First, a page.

For Dante Pettis, Aaron Fuller’s punt return touchdown felt oddly familiar.
Pettis — now a second-year wide receiver for the San Francisco 49ers — scored the first of an NCAA record nine punt return touchdowns in a 38-23 win at Colorado on Nov. 1, 2014. Early in the fourth quarter, the UW freshman caught a punt at his 13-yard line, cut right along the edge, followed a cavalcade of blockers and coasted into the end zone for an 87-yard score.
Fuller, meanwhile, scored his first career punt return touchdown in a 45-19 win at BYU on Sept. 21. Early in the third quarter, the UW senior caught a punt at his 11-yard line, cut left along the edge, followed a cavalcade of blockers and coasted into the end zone for an 89-yard score.
Besides the direction, the details were nearly identical.
“It was kind of how my first touchdown happened,” Pettis said in a phone interview prior to last weekend’s win over USC. “It was just a sideline return and he pretty much just followed the blocks. That’s pretty much exactly how my first one was. It was cool to see it happen to him the same way.”
Now, that’s not to say Fuller has had — or will have — anything close to the same prolific punt return production as Pettis, who notched four punt return scores in his senior season alone. But once the first one comes, another may quickly follow.
“He’s a good playmaker,” Pettis said. “He honestly knows how to run with the ball and all that. He had been close a few times. I always told him once he got the first one and saw what it felt like I thought things would get rolling a little bit.”
The 5-foot-11, 188-pound Fuller waited 17 games for that feeling — and he wasn’t the only one. Husky head coach Chris Petersen said after the game that “I can’t tell you how frustrated I’ve been for Aaron. Because I think he’s really good; I think he’s super courageous. He’s very sure handed. He’s everything we want in a punt returner. We just got to give the guy a little room. We’ve been waiting for that. He’s been waiting for that.”
It’s never easy to follow the best — even if that person also happens to be your best friend.
“After a year and a half, I was praying for it. More than a receiving touchdown, that’s what I wanted — a punt return touchdown,” Fuller said after the BYU win. “Coming after Dante and the things he’s done and how good of a buddy he is of mine, I’ve studied his tape endlessly. For it to finally come, I’m pretty happy.”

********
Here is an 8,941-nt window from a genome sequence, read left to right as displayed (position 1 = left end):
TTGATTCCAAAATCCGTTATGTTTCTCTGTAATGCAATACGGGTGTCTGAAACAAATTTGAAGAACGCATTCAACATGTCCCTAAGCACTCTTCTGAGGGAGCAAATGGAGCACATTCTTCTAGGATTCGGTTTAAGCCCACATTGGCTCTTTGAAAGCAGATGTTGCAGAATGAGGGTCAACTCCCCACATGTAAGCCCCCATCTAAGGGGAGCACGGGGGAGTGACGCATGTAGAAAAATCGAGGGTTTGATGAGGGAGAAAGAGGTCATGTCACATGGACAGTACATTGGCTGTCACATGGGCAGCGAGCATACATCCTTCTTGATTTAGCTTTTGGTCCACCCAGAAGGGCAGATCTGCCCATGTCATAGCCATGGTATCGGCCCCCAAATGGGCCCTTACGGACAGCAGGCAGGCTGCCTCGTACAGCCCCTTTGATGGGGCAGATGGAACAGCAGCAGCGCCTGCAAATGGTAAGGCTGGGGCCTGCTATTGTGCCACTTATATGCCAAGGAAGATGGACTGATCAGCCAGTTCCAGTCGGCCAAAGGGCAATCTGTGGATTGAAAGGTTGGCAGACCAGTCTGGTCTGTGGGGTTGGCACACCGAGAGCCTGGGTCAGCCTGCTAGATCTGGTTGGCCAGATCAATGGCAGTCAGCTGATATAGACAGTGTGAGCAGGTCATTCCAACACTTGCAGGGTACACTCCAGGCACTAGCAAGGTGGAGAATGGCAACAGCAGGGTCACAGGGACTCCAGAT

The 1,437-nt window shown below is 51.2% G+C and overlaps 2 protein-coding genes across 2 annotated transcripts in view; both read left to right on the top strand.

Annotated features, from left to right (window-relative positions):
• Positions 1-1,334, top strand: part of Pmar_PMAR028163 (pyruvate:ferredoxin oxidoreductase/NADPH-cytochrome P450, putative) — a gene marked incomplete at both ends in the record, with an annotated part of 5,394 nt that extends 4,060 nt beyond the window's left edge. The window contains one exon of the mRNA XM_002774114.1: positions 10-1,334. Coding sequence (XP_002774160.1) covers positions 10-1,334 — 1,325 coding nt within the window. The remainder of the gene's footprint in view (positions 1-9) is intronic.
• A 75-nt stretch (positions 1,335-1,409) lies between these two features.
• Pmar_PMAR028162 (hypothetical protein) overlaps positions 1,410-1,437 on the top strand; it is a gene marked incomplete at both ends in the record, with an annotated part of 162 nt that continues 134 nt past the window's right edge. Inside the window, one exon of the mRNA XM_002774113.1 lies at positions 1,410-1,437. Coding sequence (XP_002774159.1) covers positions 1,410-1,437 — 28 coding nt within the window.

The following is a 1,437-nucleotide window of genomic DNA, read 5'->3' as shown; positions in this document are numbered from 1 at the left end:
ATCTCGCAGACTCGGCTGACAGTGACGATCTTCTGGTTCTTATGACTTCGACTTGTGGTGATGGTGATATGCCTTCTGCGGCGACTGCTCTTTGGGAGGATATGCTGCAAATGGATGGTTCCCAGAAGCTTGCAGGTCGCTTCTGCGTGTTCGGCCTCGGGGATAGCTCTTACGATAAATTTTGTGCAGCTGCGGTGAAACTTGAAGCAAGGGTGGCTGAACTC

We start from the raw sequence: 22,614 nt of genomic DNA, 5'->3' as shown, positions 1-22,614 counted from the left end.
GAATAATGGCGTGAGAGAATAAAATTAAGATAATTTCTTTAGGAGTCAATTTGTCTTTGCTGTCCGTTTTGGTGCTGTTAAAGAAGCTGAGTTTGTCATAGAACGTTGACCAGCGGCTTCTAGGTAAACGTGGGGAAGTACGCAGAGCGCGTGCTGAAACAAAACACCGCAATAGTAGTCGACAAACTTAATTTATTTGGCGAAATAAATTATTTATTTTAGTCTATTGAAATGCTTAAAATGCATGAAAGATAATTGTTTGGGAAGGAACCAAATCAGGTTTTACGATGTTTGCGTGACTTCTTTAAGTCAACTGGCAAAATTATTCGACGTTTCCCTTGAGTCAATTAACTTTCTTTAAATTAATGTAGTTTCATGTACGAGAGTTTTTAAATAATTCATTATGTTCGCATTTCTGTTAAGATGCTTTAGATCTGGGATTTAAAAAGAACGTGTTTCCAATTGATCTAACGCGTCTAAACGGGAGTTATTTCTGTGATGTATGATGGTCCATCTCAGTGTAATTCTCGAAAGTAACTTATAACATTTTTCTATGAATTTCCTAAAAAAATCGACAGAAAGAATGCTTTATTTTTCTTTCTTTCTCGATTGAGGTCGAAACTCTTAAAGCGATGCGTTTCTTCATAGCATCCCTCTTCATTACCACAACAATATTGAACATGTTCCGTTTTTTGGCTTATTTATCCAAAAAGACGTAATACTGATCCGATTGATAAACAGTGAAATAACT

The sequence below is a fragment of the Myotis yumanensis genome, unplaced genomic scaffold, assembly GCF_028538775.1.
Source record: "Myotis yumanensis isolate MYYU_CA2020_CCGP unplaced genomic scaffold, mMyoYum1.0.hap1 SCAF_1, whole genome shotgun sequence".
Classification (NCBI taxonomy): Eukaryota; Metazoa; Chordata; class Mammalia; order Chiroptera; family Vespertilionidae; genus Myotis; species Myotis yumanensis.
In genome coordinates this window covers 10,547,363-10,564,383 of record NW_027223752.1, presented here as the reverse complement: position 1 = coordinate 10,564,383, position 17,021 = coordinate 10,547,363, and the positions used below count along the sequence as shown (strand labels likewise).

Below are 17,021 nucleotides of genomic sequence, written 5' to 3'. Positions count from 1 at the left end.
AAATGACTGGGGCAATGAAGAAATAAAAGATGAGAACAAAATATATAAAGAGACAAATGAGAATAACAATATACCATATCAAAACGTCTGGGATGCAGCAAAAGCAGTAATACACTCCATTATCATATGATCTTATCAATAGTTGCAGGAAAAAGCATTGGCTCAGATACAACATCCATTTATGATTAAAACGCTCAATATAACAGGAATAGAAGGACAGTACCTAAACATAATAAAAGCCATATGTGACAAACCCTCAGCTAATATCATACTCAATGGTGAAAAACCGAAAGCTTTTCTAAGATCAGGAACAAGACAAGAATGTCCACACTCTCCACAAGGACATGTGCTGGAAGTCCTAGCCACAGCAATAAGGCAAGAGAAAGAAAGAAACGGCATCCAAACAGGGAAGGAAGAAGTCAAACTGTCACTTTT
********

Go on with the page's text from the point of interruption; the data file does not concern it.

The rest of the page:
Petersen, too, must be happy with Fuller’s punt return progress. Through five games, the senior wide receiver ranks 10th nationally in punt return yardage (14.89 yards, after managing just 5.55 yards per return a season ago). He also leads the Huskies in catches (27) and receiving touchdowns (4).
As for Pettis, the 6-1, 195-pound receiver and 2018 second round pick caught 27 passes for 467 yards and five touchdowns in 12 games in his rookie season. He has recorded five catches for 27 yards and a score in three games in 2019.
With the 49ers idle last weekend, the San Clemente, Calif., product flew to Seattle for UW’s 28-14 win over USC. And, given that San Francisco hosts the Cleveland Browns on Monday Night Football this week, he also planned to attend Washington’s Pac-12 game at nearby Stanford on Saturday night.
In the most technical terms, Pettis left the program. But he never really left the program.
“It’s dope,” he said of the culture surrounding Washington football. “It speaks volumes to what we built there and the relationships we had, just because we were all so close. We always want to go back and see everybody, see how they’re all doing and really see the progress that they’ve made.”
That applies, of course, to Fuller, who Pettis hosted on an official visit before he ever attended UW. Even then, Pettis says “I told everybody I thought he was going to be really special.”
Against BYU, at least, he looked at Fuller and saw himself.
“I was just really happy for him,” Pettis said. “It was about time. I just kept telling him he was going to get one. So it was good to finally see him make something happen.”